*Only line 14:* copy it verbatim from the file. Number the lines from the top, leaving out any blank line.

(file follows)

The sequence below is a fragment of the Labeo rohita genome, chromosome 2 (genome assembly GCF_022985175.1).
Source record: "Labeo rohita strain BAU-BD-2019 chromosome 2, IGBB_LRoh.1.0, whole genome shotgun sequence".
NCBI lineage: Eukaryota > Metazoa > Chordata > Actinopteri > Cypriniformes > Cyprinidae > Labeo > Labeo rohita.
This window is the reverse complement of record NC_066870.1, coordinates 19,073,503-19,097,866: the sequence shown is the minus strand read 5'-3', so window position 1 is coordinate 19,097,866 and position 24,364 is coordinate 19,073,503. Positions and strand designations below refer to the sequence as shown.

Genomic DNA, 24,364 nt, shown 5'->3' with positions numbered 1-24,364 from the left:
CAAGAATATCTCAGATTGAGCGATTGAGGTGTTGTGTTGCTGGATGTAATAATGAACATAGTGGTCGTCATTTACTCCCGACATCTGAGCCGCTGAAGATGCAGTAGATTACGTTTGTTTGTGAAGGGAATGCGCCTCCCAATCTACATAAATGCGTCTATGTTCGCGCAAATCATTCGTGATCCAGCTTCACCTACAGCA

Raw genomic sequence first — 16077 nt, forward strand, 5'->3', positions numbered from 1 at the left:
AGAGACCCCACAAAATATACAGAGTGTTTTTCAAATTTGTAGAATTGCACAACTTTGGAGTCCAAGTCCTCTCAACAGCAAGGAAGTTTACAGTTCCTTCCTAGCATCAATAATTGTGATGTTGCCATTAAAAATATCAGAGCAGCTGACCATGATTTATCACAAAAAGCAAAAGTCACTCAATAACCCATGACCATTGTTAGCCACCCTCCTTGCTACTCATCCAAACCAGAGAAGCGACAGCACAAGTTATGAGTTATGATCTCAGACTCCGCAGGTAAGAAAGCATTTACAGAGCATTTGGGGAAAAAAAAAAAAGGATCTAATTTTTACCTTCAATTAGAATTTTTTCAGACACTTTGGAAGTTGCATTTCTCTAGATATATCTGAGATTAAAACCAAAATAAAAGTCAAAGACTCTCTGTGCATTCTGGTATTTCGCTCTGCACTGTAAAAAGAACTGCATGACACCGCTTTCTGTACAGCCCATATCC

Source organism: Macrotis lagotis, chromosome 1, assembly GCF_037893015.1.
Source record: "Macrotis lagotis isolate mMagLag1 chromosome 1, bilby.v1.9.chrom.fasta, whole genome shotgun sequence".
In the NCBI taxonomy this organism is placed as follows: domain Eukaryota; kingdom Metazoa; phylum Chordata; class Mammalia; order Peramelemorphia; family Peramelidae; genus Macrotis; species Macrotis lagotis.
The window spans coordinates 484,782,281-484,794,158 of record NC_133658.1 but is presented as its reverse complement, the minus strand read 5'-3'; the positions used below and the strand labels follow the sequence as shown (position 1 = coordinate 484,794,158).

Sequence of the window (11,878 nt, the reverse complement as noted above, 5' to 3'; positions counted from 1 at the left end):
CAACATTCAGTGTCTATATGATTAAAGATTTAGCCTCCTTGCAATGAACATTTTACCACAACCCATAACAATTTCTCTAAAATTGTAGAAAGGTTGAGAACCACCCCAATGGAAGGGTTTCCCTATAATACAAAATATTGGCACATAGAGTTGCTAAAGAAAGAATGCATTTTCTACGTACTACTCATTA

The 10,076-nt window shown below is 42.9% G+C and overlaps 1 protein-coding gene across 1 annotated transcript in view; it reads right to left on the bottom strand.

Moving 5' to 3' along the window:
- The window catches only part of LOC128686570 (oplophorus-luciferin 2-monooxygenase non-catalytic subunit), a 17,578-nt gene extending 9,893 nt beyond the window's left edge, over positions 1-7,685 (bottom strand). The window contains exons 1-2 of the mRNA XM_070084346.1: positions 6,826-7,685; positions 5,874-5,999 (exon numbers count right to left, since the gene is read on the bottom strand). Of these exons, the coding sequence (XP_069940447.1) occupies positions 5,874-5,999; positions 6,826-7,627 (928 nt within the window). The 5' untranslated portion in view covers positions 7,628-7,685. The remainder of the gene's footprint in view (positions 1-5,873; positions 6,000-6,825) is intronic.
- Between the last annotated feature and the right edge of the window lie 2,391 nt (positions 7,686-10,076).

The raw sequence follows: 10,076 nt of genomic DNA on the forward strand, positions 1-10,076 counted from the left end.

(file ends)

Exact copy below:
CAACATTCAGTGTCTATATGATTAAAGATTTAGCCTCCTTGCAATGAACATTTTACCACAACCCATAACAATTTCTCTAAAATTGTAGAAAGGTTGAGAACCACCCCAATGGAAGGGTTTCCCTATAATACAAAATATTGGCACATAGAGTTGCTAAAGAAAGAATGCATTTTCTACGTACTACTCATTA